Middle Eastern theatre of World War I  

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Train wreck at Montparnasse (October 22, 1895) by Studio Lévy and Sons.
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Train wreck at Montparnasse (October 22, 1895) by Studio Lévy and Sons.

The Middle Eastern theatre of World War I saw action between 29 October 1914 and 30 October 1918. The combatants were, on one side, the Ottoman Empire (including Kurds and some Arab tribes), with some assistance from the other Central Powers; and on the other side, the British (with the help of Jews, Greeks, Assyrians and the majority of the Arabs, along with Indians under its empire), the Russians (with the help of Armenians) and the French from among the Allied Powers. There were five main campaigns: the Sinai and Palestine Campaign, the Mesopotamian Campaign, the Caucasus Campaign, the Persian Campaign, and the Gallipoli Campaign. There were also several minor campaigns: the Senussi Campaign, Arab Campaign, and South Arabia Campaign.

Both sides used local asymmetrical forces in the region. On the Allied side were Arabs who participated in the Arab Revolt and the Armenian militia who participated in the Armenian Resistance during the Armenian Genocide; along with Armenian volunteer units, the Armenian militia formed the Armenian Corps of the First Republic of Armenia in 1918. In addition, the Assyrians joined the Allies following the Assyrian genocide, instigating the Assyrian war of independence. The Turkish Ottomans had the support of Kurds (until 1915), Turcomans, Circassians, Chechens and a number of Iranian, Arab and Berber groups. The theatre covered the largest territory of all theatres in the war.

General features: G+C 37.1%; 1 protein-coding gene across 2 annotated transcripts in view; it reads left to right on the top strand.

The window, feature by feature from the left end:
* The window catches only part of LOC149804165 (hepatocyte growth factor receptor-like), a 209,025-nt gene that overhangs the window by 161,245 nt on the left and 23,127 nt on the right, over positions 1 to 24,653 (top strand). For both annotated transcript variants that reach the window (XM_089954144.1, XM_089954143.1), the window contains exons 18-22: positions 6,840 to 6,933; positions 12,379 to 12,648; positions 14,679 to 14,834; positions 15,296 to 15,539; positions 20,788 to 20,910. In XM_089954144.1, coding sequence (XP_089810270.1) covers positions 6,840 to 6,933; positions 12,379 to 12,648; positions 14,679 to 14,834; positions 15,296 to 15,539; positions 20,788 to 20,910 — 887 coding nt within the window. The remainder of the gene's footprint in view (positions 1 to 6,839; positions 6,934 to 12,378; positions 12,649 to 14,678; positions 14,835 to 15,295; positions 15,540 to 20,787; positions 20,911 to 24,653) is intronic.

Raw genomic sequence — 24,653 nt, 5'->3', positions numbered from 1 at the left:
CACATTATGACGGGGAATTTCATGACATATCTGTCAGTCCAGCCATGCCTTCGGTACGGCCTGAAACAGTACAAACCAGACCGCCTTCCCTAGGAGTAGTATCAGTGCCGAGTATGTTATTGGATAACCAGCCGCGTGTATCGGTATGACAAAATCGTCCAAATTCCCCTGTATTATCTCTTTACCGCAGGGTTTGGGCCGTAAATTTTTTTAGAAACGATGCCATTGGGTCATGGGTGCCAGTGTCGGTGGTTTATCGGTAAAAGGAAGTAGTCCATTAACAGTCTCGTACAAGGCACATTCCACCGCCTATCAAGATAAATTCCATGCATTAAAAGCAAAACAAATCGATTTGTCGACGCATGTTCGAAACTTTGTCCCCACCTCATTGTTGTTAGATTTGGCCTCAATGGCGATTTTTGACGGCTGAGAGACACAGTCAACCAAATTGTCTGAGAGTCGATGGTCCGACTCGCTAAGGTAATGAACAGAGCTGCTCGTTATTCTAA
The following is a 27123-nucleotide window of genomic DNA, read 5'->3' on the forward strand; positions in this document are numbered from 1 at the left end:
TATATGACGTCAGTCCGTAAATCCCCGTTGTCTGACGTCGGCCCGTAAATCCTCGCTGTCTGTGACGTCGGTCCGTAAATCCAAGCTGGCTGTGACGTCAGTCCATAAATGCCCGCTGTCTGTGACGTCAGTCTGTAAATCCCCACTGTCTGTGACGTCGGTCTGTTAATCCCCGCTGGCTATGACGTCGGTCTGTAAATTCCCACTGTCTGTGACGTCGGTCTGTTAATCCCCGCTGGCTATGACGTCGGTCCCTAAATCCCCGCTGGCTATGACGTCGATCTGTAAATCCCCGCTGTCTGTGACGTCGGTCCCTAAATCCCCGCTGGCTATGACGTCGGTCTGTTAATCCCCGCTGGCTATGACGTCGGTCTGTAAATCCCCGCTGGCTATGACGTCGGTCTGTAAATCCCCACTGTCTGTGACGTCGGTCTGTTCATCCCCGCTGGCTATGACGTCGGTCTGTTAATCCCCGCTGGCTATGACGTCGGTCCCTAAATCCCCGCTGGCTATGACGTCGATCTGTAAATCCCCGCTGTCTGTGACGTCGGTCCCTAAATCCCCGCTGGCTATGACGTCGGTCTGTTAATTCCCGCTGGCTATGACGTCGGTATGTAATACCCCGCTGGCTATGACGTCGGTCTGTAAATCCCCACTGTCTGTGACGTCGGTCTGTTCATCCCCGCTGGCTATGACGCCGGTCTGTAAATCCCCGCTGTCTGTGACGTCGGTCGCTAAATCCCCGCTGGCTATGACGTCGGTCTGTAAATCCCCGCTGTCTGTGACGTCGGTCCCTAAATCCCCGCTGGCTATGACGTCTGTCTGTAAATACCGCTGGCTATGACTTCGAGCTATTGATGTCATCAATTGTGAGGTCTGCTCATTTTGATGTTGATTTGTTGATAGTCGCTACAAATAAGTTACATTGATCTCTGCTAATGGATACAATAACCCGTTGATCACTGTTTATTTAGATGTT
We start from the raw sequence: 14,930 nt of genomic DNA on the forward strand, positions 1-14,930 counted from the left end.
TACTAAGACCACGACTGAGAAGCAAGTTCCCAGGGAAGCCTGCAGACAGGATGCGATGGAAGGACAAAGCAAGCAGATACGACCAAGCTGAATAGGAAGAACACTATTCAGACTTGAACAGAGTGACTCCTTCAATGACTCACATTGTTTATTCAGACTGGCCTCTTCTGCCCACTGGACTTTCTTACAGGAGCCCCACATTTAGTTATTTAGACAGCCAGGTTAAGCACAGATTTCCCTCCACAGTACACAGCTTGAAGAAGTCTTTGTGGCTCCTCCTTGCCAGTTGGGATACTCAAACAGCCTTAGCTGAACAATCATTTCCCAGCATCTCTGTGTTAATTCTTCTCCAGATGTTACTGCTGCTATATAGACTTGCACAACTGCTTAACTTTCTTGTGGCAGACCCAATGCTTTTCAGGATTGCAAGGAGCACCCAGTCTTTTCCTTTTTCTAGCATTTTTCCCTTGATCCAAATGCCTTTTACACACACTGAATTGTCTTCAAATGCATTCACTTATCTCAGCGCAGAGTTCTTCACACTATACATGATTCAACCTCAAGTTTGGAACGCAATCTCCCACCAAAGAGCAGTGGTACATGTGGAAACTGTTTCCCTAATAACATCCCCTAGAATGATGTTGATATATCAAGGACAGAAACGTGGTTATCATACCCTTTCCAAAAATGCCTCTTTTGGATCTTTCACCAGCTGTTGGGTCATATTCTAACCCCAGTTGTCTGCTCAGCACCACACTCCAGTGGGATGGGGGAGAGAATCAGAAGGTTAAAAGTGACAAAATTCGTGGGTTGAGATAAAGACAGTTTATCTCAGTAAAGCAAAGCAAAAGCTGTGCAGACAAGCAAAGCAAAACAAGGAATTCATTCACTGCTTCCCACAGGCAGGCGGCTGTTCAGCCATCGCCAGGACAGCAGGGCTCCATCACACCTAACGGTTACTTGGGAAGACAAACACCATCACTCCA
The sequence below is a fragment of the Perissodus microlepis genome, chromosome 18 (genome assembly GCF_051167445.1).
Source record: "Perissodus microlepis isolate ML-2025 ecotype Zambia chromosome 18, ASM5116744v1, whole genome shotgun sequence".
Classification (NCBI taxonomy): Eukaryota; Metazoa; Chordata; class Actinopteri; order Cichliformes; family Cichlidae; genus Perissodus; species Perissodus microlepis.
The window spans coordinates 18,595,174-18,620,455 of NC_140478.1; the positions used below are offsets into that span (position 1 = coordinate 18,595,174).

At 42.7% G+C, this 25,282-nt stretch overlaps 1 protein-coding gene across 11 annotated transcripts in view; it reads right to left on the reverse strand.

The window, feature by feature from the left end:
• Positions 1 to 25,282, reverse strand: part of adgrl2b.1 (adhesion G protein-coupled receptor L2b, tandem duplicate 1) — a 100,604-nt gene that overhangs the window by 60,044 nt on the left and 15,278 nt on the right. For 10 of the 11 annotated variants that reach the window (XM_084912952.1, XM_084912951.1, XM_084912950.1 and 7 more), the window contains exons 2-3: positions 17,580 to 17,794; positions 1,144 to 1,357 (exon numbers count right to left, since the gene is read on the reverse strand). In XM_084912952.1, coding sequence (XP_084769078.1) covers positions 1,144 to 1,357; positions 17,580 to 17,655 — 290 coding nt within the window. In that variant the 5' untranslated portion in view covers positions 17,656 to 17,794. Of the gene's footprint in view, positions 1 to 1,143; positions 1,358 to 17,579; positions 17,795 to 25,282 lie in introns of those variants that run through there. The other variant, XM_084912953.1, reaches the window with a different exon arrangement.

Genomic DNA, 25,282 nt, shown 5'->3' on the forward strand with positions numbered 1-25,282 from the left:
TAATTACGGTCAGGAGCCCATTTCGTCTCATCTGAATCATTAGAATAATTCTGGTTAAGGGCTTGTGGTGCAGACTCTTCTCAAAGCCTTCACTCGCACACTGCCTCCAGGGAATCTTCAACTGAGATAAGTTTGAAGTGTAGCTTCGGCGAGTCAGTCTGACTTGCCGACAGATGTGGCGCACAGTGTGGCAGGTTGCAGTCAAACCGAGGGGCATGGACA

Russian participation in the theatre ended as a result of the Armistice of Erzincan (5 December 1917), after which the revolutionary Russian government withdrew from the war under the terms of the Treaty of Brest-Litovsk (3 March 1918). The Armenians attended the Trabzon Peace Conference (14 March 1918) which resulted in the Treaty of Batum on 4 June 1918. The Ottomans accepted the Armistice of Mudros with the Allies on 30 October 1918, and signed the Treaty of Sèvres on 10 August 1920 and later the Treaty of Lausanne on 24 July 1923.


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Unless indicated otherwise, the text in this article is either based on Wikipedia article "Middle Eastern theatre of World War I" or another language Wikipedia page thereof used under the terms of the GNU Free Documentation License; or on original research by Jahsonic and friends. See Art and Popular Culture's copyright notice.

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